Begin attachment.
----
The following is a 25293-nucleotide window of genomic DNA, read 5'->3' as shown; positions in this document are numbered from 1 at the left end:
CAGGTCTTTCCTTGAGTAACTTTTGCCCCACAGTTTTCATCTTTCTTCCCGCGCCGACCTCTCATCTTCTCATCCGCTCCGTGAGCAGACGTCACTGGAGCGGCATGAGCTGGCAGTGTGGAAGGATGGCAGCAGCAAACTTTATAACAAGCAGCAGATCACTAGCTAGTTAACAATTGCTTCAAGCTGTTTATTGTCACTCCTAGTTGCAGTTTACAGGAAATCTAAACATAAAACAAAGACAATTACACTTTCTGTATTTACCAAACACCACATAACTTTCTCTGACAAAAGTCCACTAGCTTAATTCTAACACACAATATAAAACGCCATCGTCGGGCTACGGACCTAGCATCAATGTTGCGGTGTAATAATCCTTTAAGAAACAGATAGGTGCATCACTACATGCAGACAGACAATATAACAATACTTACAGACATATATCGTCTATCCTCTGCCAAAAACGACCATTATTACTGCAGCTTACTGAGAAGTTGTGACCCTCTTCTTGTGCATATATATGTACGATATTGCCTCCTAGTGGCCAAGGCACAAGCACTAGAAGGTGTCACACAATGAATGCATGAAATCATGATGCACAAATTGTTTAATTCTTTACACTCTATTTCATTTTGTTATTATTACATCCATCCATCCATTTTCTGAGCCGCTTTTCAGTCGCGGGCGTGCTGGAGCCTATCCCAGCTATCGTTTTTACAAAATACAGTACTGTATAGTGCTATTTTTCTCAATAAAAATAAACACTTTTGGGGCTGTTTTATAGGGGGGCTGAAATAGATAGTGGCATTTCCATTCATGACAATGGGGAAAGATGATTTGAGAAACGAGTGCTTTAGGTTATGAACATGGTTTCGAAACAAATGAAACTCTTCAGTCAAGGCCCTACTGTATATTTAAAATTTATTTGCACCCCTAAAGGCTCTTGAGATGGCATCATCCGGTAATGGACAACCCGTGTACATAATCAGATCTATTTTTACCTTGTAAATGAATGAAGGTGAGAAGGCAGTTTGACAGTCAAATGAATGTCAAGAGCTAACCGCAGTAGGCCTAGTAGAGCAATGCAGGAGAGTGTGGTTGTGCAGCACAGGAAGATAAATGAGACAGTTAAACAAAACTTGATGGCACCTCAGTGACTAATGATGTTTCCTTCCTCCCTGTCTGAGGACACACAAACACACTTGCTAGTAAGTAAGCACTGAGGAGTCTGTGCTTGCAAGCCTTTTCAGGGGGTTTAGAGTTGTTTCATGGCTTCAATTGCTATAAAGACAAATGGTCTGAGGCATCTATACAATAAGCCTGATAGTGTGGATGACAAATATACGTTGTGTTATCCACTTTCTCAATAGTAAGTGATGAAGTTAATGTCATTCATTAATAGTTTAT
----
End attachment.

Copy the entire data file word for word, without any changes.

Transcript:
The following is a 25293-nucleotide window of genomic DNA, read 5'->3' as shown; positions in this document are numbered from 1 at the left end:
CAGGTCTTTCCTTGAGTAACTTTTGCCCCACAGTTTTCATCTTTCTTCCCGCGCCGACCTCTCATCTTCTCATCCGCTCCGTGAGCAGACGTCACTGGAGCGGCATGAGCTGGCAGTGTGGAAGGATGGCAGCAGCAAACTTTATAACAAGCAGCAGATCACTAGCTAGTTAACAATTGCTTCAAGCTGTTTATTGTCACTCCTAGTTGCAGTTTACAGGAAATCTAAACATAAAACAAAGACAATTACACTTTCTGTATTTACCAAACACCACATAACTTTCTCTGACAAAAGTCCACTAGCTTAATTCTAACACACAATATAAAACGCCATCGTCGGGCTACGGACCTAGCATCAATGTTGCGGTGTAATAATCCTTTAAGAAACAGATAGGTGCATCACTACATGCAGACAGACAATATAACAATACTTACAGACATATATCGTCTATCCTCTGCCAAAAACGACCATTATTACTGCAGCTTACTGAGAAGTTGTGACCCTCTTCTTGTGCATATATATGTACGATATTGCCTCCTAGTGGCCAAGGCACAAGCACTAGAAGGTGTCACACAATGAATGCATGAAATCATGATGCACAAATTGTTTAATTCTTTACACTCTATTTCATTTTGTTATTATTACATCCATCCATCCATTTTCTGAGCCGCTTTTCAGTCGCGGGCGTGCTGGAGCCTATCCCAGCTATCGTTTTTACAAAATACAGTACTGTATAGTGCTATTTTTCTCAATAAAAATAAACACTTTTGGGGCTGTTTTATAGGGGGGCTGAAATAGATAGTGGCATTTCCATTCATGACAATGGGGAAAGATGATTTGAGAAACGAGTGCTTTAGGTTATGAACATGGTTTCGAAACAAATGAAACTCTTCAGTCAAGGCCCTACTGTATATTTAAAATTTATTTGCACCCCTAAAGGCTCTTGAGATGGCATCATCCGGTAATGGACAACCCGTGTACATAATCAGATCTATTTTTACCTTGTAAATGAATGAAGGTGAGAAGGCAGTTTGACAGTCAAATGAATGTCAAGAGCTAACCGCAGTAGGCCTAGTAGAGCAATGCAGGAGAGTGTGGTTGTGCAGCACAGGAAGATAAATGAGACAGTTAAACAAAACTTGATGGCACCTCAGTGACTAATGATGTTTCCTTCCTCCCTGTCTGAGGACACACAAACACACTTGCTAGTAAGTAAGCACTGAGGAGTCTGTGCTTGCAAGCCTTTTCAGGGGGTTTAGAGTTGTTTCATGGCTTCAATTGCTATAAAGACAAATGGTCTGAGGCATCTATACAATAAGCCTGATAGTGTGGATGACAAATATACGTTGTGTTATCCACTTTCTCAATAGTAAGTGATGAAGTTAATGTCATTCATTAATAGTTTAT